There remained, however, the small matter of logistics.I explained to Rio that the time for kindergarten registration had passed and we had not signed up. “Can you call them and ask if they have a place for me?” she said, very matter-of-fact. How could I refuse? I called. They were full. Our public school district offers kindergarten, but they are not legally bound to provide it to every child the way they are with first grade. So the kindergartens get full and they just turn people away. We’ll put you on a waiting list, they said. People move. You could get lucky.

I talked to my beloved husband. He shares my feelings about public schools, which can be politely summed up as: “No, Thank You”. Like me, however, he wants to honor the Adult Inside our children when that voice speaks, and it’s pretty clear that the Adult Inside was speaking to us about Rio going to kindergarten.

“I’ll make some phone calls,” he says. “There was that school on campus…”

My husband, gentle readers may recall, works at Tufts University. They do in fact host a school for children. A school that is the oldest nursery school in North America. It is a competitive private school. The kind you have to apply to nine months before you hope your child will start school there. The kind that preps kids for prep schools. The kind that charges more in annual tuition than I have earned from my freelance work in the past three years.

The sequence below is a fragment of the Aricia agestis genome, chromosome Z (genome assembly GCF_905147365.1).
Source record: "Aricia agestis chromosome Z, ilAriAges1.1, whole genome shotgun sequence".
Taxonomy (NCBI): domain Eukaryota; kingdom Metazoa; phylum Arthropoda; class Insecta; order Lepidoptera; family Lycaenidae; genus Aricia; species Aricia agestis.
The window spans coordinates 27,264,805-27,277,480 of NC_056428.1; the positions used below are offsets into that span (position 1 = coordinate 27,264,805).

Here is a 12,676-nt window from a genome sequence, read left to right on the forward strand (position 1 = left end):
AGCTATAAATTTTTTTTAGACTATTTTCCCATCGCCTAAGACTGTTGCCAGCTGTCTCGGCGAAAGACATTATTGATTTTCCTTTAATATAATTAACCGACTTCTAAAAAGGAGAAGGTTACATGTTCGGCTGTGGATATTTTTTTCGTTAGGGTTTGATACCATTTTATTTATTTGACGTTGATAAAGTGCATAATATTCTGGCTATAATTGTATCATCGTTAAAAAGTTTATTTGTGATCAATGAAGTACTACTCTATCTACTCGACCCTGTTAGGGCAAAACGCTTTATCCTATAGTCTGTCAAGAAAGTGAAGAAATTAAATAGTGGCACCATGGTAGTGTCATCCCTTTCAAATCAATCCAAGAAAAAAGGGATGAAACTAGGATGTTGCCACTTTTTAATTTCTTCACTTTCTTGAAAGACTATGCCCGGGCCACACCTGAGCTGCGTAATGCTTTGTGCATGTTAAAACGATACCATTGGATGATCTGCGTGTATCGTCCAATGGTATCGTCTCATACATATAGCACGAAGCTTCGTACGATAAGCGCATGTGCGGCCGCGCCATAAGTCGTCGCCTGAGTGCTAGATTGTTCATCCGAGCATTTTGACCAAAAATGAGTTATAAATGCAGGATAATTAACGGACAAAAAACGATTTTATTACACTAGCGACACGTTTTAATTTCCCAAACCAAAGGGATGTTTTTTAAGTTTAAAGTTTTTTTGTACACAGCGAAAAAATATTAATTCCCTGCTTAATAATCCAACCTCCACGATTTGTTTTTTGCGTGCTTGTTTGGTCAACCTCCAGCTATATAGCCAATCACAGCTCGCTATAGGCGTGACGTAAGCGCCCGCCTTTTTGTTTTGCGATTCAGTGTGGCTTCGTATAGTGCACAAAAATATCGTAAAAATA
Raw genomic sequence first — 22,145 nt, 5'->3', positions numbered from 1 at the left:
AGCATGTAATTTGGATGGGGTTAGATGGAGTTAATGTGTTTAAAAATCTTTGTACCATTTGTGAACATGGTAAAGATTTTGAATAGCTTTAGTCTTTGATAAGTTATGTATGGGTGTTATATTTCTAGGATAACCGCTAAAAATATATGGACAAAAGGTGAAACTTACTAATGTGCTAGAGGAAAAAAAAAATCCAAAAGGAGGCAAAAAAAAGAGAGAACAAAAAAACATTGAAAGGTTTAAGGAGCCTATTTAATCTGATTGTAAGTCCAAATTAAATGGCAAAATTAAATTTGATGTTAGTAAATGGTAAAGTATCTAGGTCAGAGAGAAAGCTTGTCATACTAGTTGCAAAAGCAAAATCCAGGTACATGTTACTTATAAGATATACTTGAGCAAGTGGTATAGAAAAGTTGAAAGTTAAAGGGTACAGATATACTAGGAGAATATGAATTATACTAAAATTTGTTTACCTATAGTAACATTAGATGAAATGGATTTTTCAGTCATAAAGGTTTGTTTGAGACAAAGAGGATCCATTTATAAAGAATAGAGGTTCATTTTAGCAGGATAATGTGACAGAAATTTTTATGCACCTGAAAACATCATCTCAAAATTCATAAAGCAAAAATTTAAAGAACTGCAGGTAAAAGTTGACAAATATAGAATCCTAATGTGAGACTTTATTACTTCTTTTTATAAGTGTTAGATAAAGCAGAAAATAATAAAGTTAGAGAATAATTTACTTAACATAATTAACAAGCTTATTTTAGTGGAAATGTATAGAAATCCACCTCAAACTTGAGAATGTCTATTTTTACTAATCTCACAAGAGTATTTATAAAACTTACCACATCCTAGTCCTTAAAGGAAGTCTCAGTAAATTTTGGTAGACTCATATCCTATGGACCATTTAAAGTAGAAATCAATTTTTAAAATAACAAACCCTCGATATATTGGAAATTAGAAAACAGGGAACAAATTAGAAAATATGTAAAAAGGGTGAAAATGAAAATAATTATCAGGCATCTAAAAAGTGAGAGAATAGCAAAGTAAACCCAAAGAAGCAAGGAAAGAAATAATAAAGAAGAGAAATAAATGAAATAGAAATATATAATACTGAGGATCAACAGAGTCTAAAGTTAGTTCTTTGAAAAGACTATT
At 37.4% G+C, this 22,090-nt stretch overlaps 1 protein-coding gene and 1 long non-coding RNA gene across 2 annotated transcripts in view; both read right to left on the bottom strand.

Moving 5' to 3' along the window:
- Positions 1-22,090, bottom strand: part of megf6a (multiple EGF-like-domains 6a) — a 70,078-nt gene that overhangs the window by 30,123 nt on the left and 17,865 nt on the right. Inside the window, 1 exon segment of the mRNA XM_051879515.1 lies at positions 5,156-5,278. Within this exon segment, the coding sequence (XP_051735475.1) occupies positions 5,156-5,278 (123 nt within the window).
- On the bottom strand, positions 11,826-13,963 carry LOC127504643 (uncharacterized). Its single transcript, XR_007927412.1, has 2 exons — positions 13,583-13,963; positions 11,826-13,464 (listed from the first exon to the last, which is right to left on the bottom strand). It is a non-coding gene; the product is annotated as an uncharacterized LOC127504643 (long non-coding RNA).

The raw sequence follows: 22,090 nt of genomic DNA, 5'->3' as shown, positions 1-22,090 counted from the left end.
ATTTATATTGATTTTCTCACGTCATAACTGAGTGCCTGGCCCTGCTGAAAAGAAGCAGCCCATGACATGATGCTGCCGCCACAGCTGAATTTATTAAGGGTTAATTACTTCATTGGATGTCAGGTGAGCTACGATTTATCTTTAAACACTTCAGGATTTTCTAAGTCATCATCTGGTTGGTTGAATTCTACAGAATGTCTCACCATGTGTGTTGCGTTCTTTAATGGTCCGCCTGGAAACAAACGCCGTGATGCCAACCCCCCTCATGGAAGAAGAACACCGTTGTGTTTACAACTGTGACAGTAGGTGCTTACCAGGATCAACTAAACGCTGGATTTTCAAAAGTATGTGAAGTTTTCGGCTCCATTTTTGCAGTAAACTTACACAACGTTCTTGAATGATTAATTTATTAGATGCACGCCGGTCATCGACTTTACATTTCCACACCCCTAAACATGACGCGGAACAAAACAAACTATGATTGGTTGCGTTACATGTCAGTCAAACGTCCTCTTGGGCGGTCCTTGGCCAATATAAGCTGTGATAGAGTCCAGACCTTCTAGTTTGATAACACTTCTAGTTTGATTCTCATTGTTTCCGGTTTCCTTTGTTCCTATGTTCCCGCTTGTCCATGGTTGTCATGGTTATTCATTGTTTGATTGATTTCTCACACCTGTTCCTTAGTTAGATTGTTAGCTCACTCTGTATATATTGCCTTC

I thought we had pretty much closed the door on that as an option for our kids after the whole Fayerweather Thing last year. But the Universe can’t give you anything if you don’t ask, so I told him to go ahead and call.

He called. They said, “Oh. Kindergarten? We’ll send you an application.”

We filled it out that night, and he dropped it off the next morning. They called an hour later. “When can you bring your daughter in for an interview?”

We brought her in a few days later. Right away, it was clear that this was the Right Place. The director came up, introduced herself to all three of us and then focused entirely on Rio – speaking directly to her, pointing out features of the school that might interest her (like the wooden chimes built into the staircase bannister). They broke their own stated rule about not allowing kids to do classroom observation because they saw how mature she is and correctly thought she could handle it and would enjoy it. When she asked a question – how do kids learn math here? – she got a clear, honest answer. An answer that involved divvying up buckets of dinosaurs and learning to read clocks and calendars.